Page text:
Adil Rashid hadn’t been at his usual best during the T20 World Cup.
The usually reliable leg-spinner took his first wicket of the tournament in the final game of the Super 12s against Sri Lanka.
His slump in form predates the World Cup. In 15 T20s since last summer, Rashid has taken eight wickets, conceding over 8.7 an over.
Since arriving in Australia, Rashid has bowled 19 overs and taken 1-168. The slump in form will have caused concern for captain Jos Buttler and coach Matthew Mott, but they have stuck by him.
He has credit in the bank, after all. Since his T20 debut in 2009, Rashid has taken 90 wickets and is England’s leading wicket-taker in the shortest format.
Against Sri Lanka, he reminded everyone why he is key and will be important in the semi-final against India on Thursday at the Adelaide Oval (8am UK time) where spin can be a factor.
Rashid entered the fray in the sixth over, with Sri Lanka on top, and conceded just two runs to tilt the balance towards England. He ended with figures of 1-16 in four overs.
Buttler believes that Rashid has been unlucky in recent matches, highlighting missed chances, including Moeen Ali’s drop against New Zealand.
He said: “I think a lot of people always look at the end column, and maybe he hasn’t picked up the wickets he usually does, but I don’t think he has bowled with much luck.
“A few chances were missed, but I still think he was bowling well and on surfaces like this he is a really tough customer to face.”
Rashid is ‘irreplaceable’ and ‘master of his craft’
Rashid’s performance in the final group match showcased his ability to squeeze teams in the middle overs, laying the platform for the other bowlers to take wickets with the pressure off.
Eoin Morgan described Rashid as “irreplaceable”, while Michael Atherton said he is “a master of his craft”.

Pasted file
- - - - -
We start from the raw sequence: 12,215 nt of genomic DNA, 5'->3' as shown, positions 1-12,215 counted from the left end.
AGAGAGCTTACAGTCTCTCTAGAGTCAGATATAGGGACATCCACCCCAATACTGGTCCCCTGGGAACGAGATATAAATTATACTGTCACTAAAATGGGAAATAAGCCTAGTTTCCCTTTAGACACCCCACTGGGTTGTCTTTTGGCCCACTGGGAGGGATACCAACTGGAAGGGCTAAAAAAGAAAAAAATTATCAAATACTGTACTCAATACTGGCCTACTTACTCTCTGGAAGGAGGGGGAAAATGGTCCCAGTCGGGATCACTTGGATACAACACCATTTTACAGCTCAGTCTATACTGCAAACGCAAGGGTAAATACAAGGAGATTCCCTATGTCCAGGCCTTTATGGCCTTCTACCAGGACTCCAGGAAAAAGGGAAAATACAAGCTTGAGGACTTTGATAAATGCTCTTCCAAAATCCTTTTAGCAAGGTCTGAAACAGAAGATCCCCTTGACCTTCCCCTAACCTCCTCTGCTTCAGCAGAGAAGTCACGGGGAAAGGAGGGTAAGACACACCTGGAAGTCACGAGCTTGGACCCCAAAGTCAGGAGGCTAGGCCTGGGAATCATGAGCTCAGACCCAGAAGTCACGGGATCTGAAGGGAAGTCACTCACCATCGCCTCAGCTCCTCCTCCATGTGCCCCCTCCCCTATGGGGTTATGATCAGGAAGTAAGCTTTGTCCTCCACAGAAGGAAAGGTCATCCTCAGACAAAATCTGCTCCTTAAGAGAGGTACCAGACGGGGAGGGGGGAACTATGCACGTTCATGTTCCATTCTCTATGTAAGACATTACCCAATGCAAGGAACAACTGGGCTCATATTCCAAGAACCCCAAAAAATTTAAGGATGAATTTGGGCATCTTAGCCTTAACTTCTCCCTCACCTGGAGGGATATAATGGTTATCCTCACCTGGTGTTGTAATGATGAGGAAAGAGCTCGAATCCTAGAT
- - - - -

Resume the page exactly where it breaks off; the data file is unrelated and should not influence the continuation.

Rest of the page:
“Sometimes people jump to the far right column and that doesn’t justify his contribution to the team. On a wicket like this, he has the ability to turn a game on its head. He sucked the life out of Sri Lanka after that brilliant start,” Morgan said.
“He went through his full repertoire of variations and got the huge wicket of Pathum Nissanka. That was crucial as Sri Lanka looked like they were going to post 170,175 which would have been an unbelievably tough chase on this wicket.”
Atherton added: “I suspect he would have come to the ground thinking ‘this was a big day for me’.
“Players know when there are whispers about their form. The best dressing rooms block out external noise, but you can’t block it out completely even if you are not a newspaper reader or social media watcher.
“That, plus the fact it was a tired pitch and the importance of the game, he would have felt he needed to put in a performance and he did so. He is a master of his craft.”
For England, Rashid is key in the way they want to play T20 cricket and for Rashid, he could be coming back into form at the perfect time.
Watch England’s T20 World Cup semi-final against India live on Sky Sports Cricket on Thursday. An hour-long build-up begins at 7am ahead of an 8am start at Adelaide Oval.